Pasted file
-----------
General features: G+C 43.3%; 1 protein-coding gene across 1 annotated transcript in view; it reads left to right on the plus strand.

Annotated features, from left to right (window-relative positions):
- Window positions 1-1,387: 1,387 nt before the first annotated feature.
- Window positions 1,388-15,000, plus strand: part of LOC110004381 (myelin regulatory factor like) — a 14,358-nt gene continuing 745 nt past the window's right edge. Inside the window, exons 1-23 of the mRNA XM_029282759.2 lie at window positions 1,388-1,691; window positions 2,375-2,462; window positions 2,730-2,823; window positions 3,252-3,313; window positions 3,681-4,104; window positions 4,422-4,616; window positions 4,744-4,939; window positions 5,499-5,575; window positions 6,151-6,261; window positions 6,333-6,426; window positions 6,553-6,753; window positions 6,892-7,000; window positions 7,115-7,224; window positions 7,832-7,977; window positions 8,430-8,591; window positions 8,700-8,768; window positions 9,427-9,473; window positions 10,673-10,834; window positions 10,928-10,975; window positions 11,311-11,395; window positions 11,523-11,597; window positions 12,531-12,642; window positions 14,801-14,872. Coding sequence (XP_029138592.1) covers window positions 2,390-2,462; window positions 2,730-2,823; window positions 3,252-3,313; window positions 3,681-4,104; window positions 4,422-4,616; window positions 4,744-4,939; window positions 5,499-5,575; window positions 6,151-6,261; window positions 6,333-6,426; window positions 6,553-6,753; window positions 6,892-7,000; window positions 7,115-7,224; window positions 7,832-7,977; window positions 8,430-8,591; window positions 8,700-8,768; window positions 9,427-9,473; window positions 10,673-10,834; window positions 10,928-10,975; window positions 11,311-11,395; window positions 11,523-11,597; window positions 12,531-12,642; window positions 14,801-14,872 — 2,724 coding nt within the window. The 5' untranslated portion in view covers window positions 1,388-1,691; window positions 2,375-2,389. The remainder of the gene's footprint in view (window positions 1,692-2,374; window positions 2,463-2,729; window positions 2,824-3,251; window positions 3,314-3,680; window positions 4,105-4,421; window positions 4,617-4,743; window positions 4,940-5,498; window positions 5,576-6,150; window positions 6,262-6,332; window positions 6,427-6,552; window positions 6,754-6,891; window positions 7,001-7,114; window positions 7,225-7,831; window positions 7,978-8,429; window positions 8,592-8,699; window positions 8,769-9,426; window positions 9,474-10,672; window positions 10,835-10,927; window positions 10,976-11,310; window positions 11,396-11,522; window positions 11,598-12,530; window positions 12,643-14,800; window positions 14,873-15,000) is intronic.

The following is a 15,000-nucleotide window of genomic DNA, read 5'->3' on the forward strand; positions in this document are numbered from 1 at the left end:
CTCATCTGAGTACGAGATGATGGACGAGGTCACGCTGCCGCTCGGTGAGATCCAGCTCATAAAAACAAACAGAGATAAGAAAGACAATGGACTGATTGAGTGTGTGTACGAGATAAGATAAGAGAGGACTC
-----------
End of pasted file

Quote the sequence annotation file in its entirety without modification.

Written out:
General features: G+C 43.3%; 1 protein-coding gene across 1 annotated transcript in view; it reads left to right on the plus strand.

Annotated features, from left to right (window-relative positions):
- Window positions 1-1,387: 1,387 nt before the first annotated feature.
- Window positions 1,388-15,000, plus strand: part of LOC110004381 (myelin regulatory factor like) — a 14,358-nt gene continuing 745 nt past the window's right edge. Inside the window, exons 1-23 of the mRNA XM_029282759.2 lie at window positions 1,388-1,691; window positions 2,375-2,462; window positions 2,730-2,823; window positions 3,252-3,313; window positions 3,681-4,104; window positions 4,422-4,616; window positions 4,744-4,939; window positions 5,499-5,575; window positions 6,151-6,261; window positions 6,333-6,426; window positions 6,553-6,753; window positions 6,892-7,000; window positions 7,115-7,224; window positions 7,832-7,977; window positions 8,430-8,591; window positions 8,700-8,768; window positions 9,427-9,473; window positions 10,673-10,834; window positions 10,928-10,975; window positions 11,311-11,395; window positions 11,523-11,597; window positions 12,531-12,642; window positions 14,801-14,872. Coding sequence (XP_029138592.1) covers window positions 2,390-2,462; window positions 2,730-2,823; window positions 3,252-3,313; window positions 3,681-4,104; window positions 4,422-4,616; window positions 4,744-4,939; window positions 5,499-5,575; window positions 6,151-6,261; window positions 6,333-6,426; window positions 6,553-6,753; window positions 6,892-7,000; window positions 7,115-7,224; window positions 7,832-7,977; window positions 8,430-8,591; window positions 8,700-8,768; window positions 9,427-9,473; window positions 10,673-10,834; window positions 10,928-10,975; window positions 11,311-11,395; window positions 11,523-11,597; window positions 12,531-12,642; window positions 14,801-14,872 — 2,724 coding nt within the window. The 5' untranslated portion in view covers window positions 1,388-1,691; window positions 2,375-2,389. The remainder of the gene's footprint in view (window positions 1,692-2,374; window positions 2,463-2,729; window positions 2,824-3,251; window positions 3,314-3,680; window positions 4,105-4,421; window positions 4,617-4,743; window positions 4,940-5,498; window positions 5,576-6,150; window positions 6,262-6,332; window positions 6,427-6,552; window positions 6,754-6,891; window positions 7,001-7,114; window positions 7,225-7,831; window positions 7,978-8,429; window positions 8,592-8,699; window positions 8,769-9,426; window positions 9,474-10,672; window positions 10,835-10,927; window positions 10,976-11,310; window positions 11,396-11,522; window positions 11,598-12,530; window positions 12,643-14,800; window positions 14,873-15,000) is intronic.

The following is a 15,000-nucleotide window of genomic DNA, read 5'->3' on the forward strand; positions in this document are numbered from 1 at the left end:
CTCATCTGAGTACGAGATGATGGACGAGGTCACGCTGCCGCTCGGTGAGATCCAGCTCATAAAAACAAACAGAGATAAGAAAGACAATGGACTGATTGAGTGTGTGTACGAGATAAGATAAGAGAGGACTC